Over the past ten years opioid overdoses have increased significantly in Massachusetts. Opioids include heroin and prescription drugs such as oxycodone (oxycontin), fentanyl, hydrocodone, codeine, and methadone. In response to this growing problem, the Department of Public Health has implemented a number of projects to reduce the number of overdoses. ( More information about Drug Overdoses and Poisoning )


Overdose Education and Naloxone Distribution Program

Naloxone is an opioid antagonist that blocks the effects of opioids such as heroin, oxycodone, hydrocodone, fentanyl, codeine, and methadone. In response to the increasing number of opioid-related fatal overdoses in Massachusetts in the past decade, the Department of Public Health is sponsoring a pilot program that is distributing intra-nasal naloxone (Narcan©), along with opioid overdose prevention education, to opioid users and to trusted people in their lives such as family, friends, and staff of human services programs.

Emergency responders including paramedics and emergency room physicians have been using naloxone since the 1970's to revive people who are experiencing an opioid overdose. Many programs nationally, and now here in Massachusetts have been making this life-saving medication available to people who are most likely to witness an overdose.

For inquiries related to the new state regulations allowing first responder administration of intra-nasal naloxone and for those communities that would like to request medical oversight provided by the Department of Public Health, please contact Jessica Hudon by phone 617-624-5330 or e-mail jessica.hudon@state.ma.us..

Massachusetts Opioid Abuse Prevention Collaborative 

The purpose of the Massachusetts Overdose Prevention Collaborative Grant Program is to implement local policy, practice, systems and environmental change to prevent the use/abuse of opioids, prevent/reduce fatal and non-fatal opioid overdoses, and increase both the number and capacity of municipalities across the Commonwealth addressing these issues. Strategies and interventions must be consistent with the Substance Abuse and Mental Health Services Administration (SAMHSA), Strategic Prevention Framework (SPF) model, consistent with any available evidence-based practices or local best practices such as those developed during the previous SPF State Incentive Grant (SIG) - MassCALL2 Opioid Overdose Prevention initiative, and approved by the Bureau of Substance Abuse Services (BSAS).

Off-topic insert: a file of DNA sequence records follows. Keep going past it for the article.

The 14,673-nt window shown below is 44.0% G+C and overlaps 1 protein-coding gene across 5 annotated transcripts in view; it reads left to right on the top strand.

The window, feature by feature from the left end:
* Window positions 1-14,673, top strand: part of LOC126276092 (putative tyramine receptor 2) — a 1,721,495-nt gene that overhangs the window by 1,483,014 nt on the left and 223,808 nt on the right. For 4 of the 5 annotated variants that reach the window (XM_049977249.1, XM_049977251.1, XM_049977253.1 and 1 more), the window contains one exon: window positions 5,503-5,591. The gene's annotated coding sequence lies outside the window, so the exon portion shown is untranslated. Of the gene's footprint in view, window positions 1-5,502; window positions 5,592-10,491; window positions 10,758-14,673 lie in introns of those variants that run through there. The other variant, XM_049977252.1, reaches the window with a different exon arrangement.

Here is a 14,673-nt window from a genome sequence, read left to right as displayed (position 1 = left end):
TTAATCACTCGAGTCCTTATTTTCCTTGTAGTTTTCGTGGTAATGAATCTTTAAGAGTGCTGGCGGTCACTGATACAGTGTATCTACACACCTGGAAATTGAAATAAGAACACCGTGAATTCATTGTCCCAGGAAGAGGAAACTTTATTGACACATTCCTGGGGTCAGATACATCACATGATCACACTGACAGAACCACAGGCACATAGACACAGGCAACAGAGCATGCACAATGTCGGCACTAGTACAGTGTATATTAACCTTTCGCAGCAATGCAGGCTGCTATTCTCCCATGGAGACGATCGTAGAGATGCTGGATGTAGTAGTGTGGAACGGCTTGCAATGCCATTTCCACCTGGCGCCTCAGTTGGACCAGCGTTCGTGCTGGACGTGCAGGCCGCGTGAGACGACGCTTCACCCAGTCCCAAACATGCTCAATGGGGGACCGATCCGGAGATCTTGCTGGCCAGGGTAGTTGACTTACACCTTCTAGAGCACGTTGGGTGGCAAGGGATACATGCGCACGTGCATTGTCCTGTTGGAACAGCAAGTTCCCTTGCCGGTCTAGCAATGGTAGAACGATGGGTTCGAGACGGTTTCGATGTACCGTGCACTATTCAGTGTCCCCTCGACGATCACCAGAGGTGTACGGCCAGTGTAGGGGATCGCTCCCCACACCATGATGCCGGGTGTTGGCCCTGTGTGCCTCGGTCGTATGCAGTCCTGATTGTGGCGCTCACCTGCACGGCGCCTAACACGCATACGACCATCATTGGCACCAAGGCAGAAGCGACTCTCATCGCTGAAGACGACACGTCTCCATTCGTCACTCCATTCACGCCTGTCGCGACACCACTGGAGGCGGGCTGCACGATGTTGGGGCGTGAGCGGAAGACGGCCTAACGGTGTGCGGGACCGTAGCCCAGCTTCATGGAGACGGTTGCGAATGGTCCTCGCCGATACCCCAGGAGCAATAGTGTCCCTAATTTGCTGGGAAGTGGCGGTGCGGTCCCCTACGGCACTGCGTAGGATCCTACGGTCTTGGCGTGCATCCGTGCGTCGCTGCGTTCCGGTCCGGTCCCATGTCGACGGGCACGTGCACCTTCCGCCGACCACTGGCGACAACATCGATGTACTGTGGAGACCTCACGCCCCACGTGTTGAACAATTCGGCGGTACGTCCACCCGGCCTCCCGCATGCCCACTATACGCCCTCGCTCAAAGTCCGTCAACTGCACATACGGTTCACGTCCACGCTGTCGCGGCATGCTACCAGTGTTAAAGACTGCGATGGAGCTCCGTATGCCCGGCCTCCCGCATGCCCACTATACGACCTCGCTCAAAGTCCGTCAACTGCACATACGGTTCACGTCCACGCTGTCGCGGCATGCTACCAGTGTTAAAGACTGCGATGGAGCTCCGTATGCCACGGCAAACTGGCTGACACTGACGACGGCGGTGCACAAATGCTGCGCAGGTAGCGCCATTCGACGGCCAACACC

Additionally, this Program seeks to provide financial support for groups of municipalities to enter into formal, long term agreements to share resources and coordinate activities in order to increase the scope of this work and capacity of municipalities to address these issues among their combined populations.  This program will also emphasize the integration of SAMHSA’s SPF model into overall prevention systems, to ensure a consistent data-driven planning process across the Commonwealth, focused on implementing effective and sustainable strategies and interventions.

The Massachusetts Overdose Prevention Collaborative Grant Program is funded by the Substance Abuse and Mental Health Administration (SAMHSA) to address the issue of opioid use and abuse, and fatal and non-fatal opioid overdoses in Massachusetts.

Free Educational Materials

Educational materials on Opioid Overdose Prevention are available for free from the Massachusetts Health Promotion Clearinghouse: www.maclearinghouse.org

  • Four Tales of Overdose Survival: Rescues from Near-Fatal Encounters with Heroin, OxyContin, and Other Opiates novella - catalog #SA1069   RTF rtf format of opiod-overdose-novella-transcript.rtf
  • "Know the Signs of Overdose" fold out wallet card - catalog #SA1067
  • Conozca los signos de una sobredosis pdf format of Conozca los signos de una sobredosis
rtf format of Conozca los signos de una sobredosis
    "An overdose is a medical emergency" magnet - catalog #SA1068
  • "Opioid Analgesics and Stimulant Medications: A Clinician Guide to Prevent Misuse" - catalog #SA1038

This information is provided by the Bureau of Substance Abuse Services within the Department of Public Health.